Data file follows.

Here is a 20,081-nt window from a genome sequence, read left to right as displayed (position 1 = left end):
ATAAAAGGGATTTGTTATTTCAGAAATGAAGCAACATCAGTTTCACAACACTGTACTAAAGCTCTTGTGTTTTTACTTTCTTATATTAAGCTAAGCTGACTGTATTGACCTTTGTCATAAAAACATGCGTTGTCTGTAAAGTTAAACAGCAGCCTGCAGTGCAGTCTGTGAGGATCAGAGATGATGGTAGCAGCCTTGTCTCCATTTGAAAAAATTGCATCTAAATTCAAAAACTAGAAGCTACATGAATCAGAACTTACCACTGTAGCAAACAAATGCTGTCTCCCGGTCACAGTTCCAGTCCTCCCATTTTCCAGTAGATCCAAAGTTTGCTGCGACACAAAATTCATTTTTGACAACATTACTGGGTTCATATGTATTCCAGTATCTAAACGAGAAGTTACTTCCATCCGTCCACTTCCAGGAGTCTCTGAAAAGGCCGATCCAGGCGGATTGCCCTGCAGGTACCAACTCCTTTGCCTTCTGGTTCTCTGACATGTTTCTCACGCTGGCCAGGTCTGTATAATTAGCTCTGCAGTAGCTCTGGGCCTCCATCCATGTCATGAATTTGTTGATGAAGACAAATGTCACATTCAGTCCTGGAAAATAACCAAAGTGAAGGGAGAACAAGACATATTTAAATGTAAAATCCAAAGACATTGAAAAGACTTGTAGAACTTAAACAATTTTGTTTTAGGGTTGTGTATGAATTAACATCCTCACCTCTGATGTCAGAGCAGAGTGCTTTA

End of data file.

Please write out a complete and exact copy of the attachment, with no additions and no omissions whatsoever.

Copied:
Here is a 20,081-nt window from a genome sequence, read left to right as displayed (position 1 = left end):
ATAAAAGGGATTTGTTATTTCAGAAATGAAGCAACATCAGTTTCACAACACTGTACTAAAGCTCTTGTGTTTTTACTTTCTTATATTAAGCTAAGCTGACTGTATTGACCTTTGTCATAAAAACATGCGTTGTCTGTAAAGTTAAACAGCAGCCTGCAGTGCAGTCTGTGAGGATCAGAGATGATGGTAGCAGCCTTGTCTCCATTTGAAAAAATTGCATCTAAATTCAAAAACTAGAAGCTACATGAATCAGAACTTACCACTGTAGCAAACAAATGCTGTCTCCCGGTCACAGTTCCAGTCCTCCCATTTTCCAGTAGATCCAAAGTTTGCTGCGACACAAAATTCATTTTTGACAACATTACTGGGTTCATATGTATTCCAGTATCTAAACGAGAAGTTACTTCCATCCGTCCACTTCCAGGAGTCTCTGAAAAGGCCGATCCAGGCGGATTGCCCTGCAGGTACCAACTCCTTTGCCTTCTGGTTCTCTGACATGTTTCTCACGCTGGCCAGGTCTGTATAATTAGCTCTGCAGTAGCTCTGGGCCTCCATCCATGTCATGAATTTGTTGATGAAGACAAATGTCACATTCAGTCCTGGAAAATAACCAAAGTGAAGGGAGAACAAGACATATTTAAATGTAAAATCCAAAGACATTGAAAAGACTTGTAGAACTTAAACAATTTTGTTTTAGGGTTGTGTATGAATTAACATCCTCACCTCTGATGTCAGAGCAGAGTGCTTTA